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Elizabeth A. Heidt Kozisek, Ph.D.
Director . Child Protection Office
Diocese of Grand Island, NE
There is little argument that adults want children to be safe and grow up in healthy nurturing relationships. As a parent, catechist, or volunteer, the idea of educating children in sexual abuse prevention may make you a little anxious and may evoke the following thoughts:
I can't talk to children about sex.
I don't know what to say.
I don't want to take away their innocence or make them anxious.
Shouldn't adults be responsible for protecting children?.
Here are some thoughts to alleviate anxiety:
Prevention Education is not Sexual Education. Often, when adults are anxious about sexual abuse prevention education, it is because they are focusing on the word "sexual," rather than "abuse prevention." Effective sexual abuse prevention programs do not teach sexual education, nor do they provide children graphic details about sexual activity or sexual abuse. Effective programs focus on the dignity of the human person, the qualities of right relationships, and what to do if a relationship isn't right.
Most sexual abuse occurs in the context of an established relationship between an adult and child. Often, the adult has worked to secure the trust of the child, to desensitize the child to boundary intrusions, and to coerce the child through threats, or, more commonly, enticements. Effective programs seek to educate children about the signs of abusive relationships that are observable well before any sexual contact occurs. Such programs encourage children to communicate concerns about relationships to their parent(s) or another trusted.
Sexual Abuse Prevention can be discussed in terms of safety concern. There are many rules that help keep us safe. Some of the rules that help prevent abuse are the same as those we follow to prevent other dangers. For example: there is safety in numbers; it is important to let our parent(s) or other caregivers know where we are and who we are with; there are people we can go to for help.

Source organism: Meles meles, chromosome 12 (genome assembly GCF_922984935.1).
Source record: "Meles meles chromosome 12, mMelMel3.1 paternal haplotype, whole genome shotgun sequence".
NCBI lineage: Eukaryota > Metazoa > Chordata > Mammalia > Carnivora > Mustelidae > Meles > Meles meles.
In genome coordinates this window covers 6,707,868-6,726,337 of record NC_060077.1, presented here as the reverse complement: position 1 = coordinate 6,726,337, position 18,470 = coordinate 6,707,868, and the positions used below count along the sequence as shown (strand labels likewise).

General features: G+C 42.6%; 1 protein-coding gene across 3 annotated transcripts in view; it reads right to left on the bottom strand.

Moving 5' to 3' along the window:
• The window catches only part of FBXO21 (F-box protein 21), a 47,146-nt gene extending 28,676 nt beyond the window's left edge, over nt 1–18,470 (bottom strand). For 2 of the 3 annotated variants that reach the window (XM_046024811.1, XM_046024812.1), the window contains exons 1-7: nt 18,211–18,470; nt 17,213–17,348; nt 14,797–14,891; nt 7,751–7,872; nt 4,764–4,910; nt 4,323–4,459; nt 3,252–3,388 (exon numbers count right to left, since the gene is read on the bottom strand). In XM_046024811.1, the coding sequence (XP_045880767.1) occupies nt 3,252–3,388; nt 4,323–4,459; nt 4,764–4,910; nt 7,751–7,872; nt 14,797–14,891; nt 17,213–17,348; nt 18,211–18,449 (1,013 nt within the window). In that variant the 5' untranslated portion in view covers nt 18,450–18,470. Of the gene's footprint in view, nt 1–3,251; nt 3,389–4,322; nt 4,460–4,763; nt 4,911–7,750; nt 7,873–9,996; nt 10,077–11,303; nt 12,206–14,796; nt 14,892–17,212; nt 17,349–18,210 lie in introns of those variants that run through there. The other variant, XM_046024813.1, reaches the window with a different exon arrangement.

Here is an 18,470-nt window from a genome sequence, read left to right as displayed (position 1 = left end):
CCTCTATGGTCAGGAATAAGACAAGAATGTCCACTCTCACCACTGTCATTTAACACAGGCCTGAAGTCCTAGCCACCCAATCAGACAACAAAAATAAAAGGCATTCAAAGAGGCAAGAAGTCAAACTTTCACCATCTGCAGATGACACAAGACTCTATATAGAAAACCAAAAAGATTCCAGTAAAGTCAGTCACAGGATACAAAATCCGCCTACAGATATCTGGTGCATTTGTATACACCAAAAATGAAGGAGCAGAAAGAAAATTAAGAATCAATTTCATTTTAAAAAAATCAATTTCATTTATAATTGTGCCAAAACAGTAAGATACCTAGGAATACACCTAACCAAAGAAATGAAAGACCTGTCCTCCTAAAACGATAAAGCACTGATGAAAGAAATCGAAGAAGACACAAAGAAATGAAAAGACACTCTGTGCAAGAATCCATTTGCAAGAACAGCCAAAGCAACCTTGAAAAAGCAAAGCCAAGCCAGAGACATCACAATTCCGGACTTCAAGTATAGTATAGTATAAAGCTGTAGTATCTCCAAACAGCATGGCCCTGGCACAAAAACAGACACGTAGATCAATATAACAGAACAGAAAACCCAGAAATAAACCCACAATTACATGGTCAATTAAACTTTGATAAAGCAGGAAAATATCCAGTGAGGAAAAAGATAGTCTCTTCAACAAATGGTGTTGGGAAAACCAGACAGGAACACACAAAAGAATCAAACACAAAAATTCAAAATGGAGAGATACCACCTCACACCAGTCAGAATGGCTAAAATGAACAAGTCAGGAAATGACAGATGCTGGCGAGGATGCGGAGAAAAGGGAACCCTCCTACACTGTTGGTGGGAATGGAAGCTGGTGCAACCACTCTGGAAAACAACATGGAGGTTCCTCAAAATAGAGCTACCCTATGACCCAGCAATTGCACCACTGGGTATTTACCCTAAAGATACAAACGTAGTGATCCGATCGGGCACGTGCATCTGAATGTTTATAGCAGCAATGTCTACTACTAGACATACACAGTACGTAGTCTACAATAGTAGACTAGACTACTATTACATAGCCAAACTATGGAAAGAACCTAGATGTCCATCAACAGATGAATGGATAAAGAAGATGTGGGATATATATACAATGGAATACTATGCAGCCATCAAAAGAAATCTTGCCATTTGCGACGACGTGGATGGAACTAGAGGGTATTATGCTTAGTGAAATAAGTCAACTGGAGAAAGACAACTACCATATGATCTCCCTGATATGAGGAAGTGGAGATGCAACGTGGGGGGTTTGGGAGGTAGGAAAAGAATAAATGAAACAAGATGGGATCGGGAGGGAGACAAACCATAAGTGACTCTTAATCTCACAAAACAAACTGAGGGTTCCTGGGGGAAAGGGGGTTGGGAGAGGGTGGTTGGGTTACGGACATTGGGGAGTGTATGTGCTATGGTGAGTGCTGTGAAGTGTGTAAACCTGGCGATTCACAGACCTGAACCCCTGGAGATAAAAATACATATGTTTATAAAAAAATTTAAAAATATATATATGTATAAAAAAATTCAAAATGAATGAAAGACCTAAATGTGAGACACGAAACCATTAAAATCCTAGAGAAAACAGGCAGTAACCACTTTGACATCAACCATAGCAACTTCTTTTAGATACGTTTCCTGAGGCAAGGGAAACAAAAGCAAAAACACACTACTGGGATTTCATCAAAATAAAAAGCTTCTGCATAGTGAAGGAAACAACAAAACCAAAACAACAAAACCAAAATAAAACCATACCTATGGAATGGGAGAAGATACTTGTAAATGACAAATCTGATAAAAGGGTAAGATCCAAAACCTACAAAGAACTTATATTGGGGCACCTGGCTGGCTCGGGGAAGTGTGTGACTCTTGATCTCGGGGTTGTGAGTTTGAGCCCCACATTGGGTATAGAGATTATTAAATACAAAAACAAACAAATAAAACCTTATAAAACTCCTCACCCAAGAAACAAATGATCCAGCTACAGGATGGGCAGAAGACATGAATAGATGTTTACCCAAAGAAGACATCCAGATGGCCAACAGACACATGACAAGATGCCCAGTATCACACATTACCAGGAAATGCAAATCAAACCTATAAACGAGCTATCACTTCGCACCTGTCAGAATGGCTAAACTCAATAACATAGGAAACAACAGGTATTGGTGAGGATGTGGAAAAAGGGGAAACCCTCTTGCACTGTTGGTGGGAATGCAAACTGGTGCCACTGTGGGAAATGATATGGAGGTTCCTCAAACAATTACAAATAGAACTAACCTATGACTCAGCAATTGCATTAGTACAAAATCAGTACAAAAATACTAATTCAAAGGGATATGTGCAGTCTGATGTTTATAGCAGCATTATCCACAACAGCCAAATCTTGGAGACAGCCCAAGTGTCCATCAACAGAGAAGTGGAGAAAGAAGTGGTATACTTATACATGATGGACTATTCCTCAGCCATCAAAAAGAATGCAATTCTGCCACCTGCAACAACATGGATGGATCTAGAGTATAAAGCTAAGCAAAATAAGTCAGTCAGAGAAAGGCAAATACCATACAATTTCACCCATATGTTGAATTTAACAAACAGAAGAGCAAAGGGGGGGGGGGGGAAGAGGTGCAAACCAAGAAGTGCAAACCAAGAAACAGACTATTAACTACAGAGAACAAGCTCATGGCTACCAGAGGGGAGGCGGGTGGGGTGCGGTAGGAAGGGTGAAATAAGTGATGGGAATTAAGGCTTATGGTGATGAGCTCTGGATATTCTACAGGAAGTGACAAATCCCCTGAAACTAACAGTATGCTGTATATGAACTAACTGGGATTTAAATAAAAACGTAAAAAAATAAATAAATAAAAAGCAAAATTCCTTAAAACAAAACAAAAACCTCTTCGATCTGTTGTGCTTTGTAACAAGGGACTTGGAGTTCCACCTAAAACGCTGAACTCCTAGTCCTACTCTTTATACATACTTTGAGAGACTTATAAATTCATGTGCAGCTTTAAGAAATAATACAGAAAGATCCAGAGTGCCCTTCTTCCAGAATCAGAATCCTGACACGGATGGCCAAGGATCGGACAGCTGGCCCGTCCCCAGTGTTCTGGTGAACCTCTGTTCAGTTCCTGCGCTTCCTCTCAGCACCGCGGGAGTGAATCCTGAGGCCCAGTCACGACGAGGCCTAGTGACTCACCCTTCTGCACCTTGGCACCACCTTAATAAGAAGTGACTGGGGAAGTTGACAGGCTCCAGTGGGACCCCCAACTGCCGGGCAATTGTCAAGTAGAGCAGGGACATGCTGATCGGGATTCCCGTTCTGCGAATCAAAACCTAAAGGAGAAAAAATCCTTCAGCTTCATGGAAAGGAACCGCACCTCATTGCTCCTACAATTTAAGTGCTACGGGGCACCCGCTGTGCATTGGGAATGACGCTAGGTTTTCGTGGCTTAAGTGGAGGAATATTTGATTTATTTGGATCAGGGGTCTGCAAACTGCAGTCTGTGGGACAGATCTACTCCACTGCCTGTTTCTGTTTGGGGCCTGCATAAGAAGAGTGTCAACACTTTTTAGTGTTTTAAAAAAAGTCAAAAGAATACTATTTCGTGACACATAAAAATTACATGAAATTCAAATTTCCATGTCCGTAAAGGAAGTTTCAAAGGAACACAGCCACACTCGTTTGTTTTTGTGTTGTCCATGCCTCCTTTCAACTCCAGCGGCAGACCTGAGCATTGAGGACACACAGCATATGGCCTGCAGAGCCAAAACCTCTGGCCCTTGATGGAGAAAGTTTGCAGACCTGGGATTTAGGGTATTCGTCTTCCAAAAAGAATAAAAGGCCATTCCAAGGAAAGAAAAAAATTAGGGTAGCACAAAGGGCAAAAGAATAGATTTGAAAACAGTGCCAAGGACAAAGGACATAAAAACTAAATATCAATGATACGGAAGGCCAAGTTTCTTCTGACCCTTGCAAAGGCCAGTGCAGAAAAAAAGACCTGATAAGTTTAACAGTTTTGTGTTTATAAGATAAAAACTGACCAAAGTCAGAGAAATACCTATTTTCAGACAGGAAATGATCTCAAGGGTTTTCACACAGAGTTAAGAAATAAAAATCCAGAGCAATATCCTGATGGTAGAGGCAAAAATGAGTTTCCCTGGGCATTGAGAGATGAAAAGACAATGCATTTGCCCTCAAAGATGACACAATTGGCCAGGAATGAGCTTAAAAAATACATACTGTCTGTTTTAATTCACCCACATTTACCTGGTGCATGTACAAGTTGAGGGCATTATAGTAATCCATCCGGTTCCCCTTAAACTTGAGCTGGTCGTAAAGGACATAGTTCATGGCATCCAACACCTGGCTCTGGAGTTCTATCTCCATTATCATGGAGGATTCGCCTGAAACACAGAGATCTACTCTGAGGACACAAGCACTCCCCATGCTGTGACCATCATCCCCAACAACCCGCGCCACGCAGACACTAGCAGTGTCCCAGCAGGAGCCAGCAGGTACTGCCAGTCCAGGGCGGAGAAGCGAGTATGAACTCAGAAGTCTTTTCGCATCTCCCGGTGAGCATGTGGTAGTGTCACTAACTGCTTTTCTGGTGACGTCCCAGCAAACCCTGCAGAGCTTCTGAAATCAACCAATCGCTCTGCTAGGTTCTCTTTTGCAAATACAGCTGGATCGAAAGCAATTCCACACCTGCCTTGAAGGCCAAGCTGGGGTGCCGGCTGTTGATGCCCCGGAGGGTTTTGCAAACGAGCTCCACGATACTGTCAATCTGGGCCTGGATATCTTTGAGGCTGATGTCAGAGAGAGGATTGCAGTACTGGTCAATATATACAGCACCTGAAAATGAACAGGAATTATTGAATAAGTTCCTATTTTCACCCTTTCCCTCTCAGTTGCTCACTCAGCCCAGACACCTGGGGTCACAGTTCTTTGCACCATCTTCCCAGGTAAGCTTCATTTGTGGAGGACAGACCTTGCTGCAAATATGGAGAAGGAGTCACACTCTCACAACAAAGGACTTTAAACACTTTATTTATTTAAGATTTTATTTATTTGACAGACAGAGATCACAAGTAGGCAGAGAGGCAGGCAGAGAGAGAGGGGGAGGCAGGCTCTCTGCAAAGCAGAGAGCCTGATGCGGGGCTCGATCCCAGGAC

In addition to knowledge of safety, we as Catholics also have a shared understanding with our children of the language of Scripture and the Church. When we talk to our children about right relationships and signs of abuse, we can talk about the importance of truth, our children, unique and special creation in the image of God, the Ten Commandments, and the Gospel message of love.
Prevention Plans Reduce Anxiety.You may be concerned that children will become anxious or lose some of their innocence when they learn that child abuse occurs. The possibility of children experiencing anxiety or distress at the thought of abuse is not unlikely; abuse is a terrible thing. It helps to liken abuse prevention education to other areas of safety education, for example, fire prevention. Some children become anxious when they first learn of the concept of a house fire. The possibility of instilling anxiety, however, does not limit the value of their knowing how to escape a fire, or the value of remembering to ,\stop, drop, and roll. if their clothing catches on fire. Much anxiety can be alleviated by communicating to children that there is a plan.
Educating Children in Abuse Prevention Does not Replace Adult Responsibility.The USCCB Charter for the Protection of Children and Young People clearly directs all dioceses and eparchies in the United States to train and educate clergy, staff, volunteers, parents, children and youth in abuse prevention in the context of a comprehensive safe environment program. The burden of prevention falls on the adults who strive to maintain a safe environment for children and youth. Such education does not place the burden of preventing child abuse on children, but gives them life-saving information in the event that prevention efforts fail.
Find Out More. Contact your Diocese or Parish office to find out more about Abuse Prevention Education and Comprehensive Safe Environment Programs.
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